Needle lace is not always an embroidery technique, although embroidery stitches are used on most types of needle lace. Lace can be made a number of ways with bobbins, tapes, crochet hooks, and with regular needles. Needle lace is lace made with needle and thread, normally on a fabric ground and often with parts of the fabric cut away. Some types of needle lace are not worked on fabric, but rather on paper or tissue, and once removed from the tissue, the resulting piece of needle lace is then attached to the fabric. Some types of needle lace are made on a net ground (either square netting like filet netting, or tulle). And some types of needle lace are actually a combination of bobbin lace with stitching on it.There are many types of needle lace and many names for it, among them Rose Point, Point de Gaze, Ruskin Lace, Armenian lace, Filet lace, Reticella, Punto in Aria, Gros Point de Venise, Alencon Lace, and on and on. All have their different characteristics and some are unbelievable detailed and fine.
Needle lace is often included in whitework, as inserts or edging.
17. Needlepainting on Needle and Thread
Needlepainting goes by several other names, including thread painting, long and short stitch shading, and silk shading. Needlepainting is a technique used for filling areas realistically and for painting images with needle and thread.The stitch commonly used in needlepainting is long and short stitch, although other stitches are sometimes employed to achieve a realistic look to the image.Needlepainting can achieve very fine, artistic detail. The technique is sometimes combined with goldwork to good effect.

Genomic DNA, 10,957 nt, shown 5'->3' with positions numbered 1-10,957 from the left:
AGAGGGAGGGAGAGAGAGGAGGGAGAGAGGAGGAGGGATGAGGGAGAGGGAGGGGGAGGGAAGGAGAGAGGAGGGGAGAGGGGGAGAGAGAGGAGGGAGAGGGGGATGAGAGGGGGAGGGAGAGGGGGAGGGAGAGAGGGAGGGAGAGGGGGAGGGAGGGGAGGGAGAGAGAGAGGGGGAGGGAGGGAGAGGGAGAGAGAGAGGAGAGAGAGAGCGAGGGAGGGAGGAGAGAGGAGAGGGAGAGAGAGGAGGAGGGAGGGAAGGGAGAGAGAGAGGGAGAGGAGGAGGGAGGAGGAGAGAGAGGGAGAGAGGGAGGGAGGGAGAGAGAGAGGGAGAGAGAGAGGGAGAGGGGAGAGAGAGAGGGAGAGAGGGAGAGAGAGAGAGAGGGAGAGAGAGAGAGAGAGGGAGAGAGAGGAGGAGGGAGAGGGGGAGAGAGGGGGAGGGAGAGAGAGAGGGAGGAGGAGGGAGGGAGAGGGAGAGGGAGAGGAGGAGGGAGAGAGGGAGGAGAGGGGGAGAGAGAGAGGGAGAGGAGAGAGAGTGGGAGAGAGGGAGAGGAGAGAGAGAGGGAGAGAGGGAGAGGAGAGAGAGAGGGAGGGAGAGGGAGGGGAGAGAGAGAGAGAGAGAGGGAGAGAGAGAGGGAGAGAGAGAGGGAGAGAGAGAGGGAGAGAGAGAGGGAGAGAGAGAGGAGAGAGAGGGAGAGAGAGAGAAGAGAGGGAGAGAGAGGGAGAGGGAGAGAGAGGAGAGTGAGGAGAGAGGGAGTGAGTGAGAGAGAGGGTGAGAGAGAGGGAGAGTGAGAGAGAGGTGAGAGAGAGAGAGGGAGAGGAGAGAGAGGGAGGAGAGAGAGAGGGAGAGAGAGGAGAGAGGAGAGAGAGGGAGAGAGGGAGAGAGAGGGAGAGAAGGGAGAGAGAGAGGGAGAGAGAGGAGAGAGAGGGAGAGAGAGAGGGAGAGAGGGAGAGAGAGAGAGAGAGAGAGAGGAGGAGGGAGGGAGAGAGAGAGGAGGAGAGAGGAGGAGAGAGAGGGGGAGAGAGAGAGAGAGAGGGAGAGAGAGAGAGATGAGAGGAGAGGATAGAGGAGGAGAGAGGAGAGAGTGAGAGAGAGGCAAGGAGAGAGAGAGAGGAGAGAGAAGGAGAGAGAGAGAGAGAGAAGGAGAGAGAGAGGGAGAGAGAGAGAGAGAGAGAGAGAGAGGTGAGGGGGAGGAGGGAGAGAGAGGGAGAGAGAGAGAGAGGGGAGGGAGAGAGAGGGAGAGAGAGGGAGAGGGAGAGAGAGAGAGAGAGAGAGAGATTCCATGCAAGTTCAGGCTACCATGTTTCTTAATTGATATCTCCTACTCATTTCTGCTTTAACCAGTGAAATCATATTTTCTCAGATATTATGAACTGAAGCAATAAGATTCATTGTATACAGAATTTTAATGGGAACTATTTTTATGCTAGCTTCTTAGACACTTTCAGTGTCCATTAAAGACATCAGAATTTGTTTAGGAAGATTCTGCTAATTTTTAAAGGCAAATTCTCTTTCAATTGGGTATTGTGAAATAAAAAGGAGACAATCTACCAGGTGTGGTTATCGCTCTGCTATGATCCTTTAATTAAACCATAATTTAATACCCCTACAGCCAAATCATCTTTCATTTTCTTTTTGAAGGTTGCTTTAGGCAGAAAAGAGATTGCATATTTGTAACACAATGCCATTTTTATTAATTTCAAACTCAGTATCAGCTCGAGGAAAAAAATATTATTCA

18. Schwalm Embroidery on Needle and Thread
Schwalm embroidery is a whitework technique that originated in Germany, in the Schwalm region. It apparently developed in imitation of Dresden lace, which was much more expensive, worked by professional embroiderers and sold to the wealthy. Schwalm is the folk version of Dresden lace, worked by peasant women in their homes to decorate their household goods and clothing.Schwalm embroidery combines drawn thread work, pulled thread work, and whitework. The motifs are generally bold, folk motifs tulips, hearts, flowers, birds.Schwalm is traditionally whitework, worked with white thread on white linen. Today, it is sometimes worked on colored linen, but normally with white threads, and sometimes, it is seen worked in colored thread on white or colored linen.The technique is used to embellish household linens, perfect for table linens.
19. Silk Ribbon Embroidery on Needle and Thread
Silk ribbon embroidery is embroidery worked with silk ribbon. This luxurious needlework can range from fine, detailed work to bold, vivid, and abundant.The motifs featured in silk ribbon embroidery are almost always floral.Silk ribbon embroidery (commonly called SRE) can be used to embellish lots of things household items like decorative pillows, book covers, clothing, and even greeting cards.
20. Stumpwork on Needle and Thread
Stumpwork is a dimensional embroidery technique that originated in the mid 1600 is in England. This type of embroidery uses attached, pre stitched pieces of embroidery, raised stitches, and even stuffed areas to create impressive and realistic floral designs as well as stylized scenic pictures that sometimes include animals, flora, people garbed in elaborate clothing, and even buildings (castles, tents, etc.)The stitches used in stumpwork range from simple line stitches to more complex filling stitches and lace stitches.
Practically any ground fabric is suitable for stumpwork. Threads commonly used include wool, cotton, and silk.This style of embroidery is enjoying a great resurgence of popularity these days. There are several masters of the art out there, but perhaps the most prolific when it comes to writing instructional books is Jane Nicholas. Her books are a delight to the eye and are excellent for instruction and inspiration.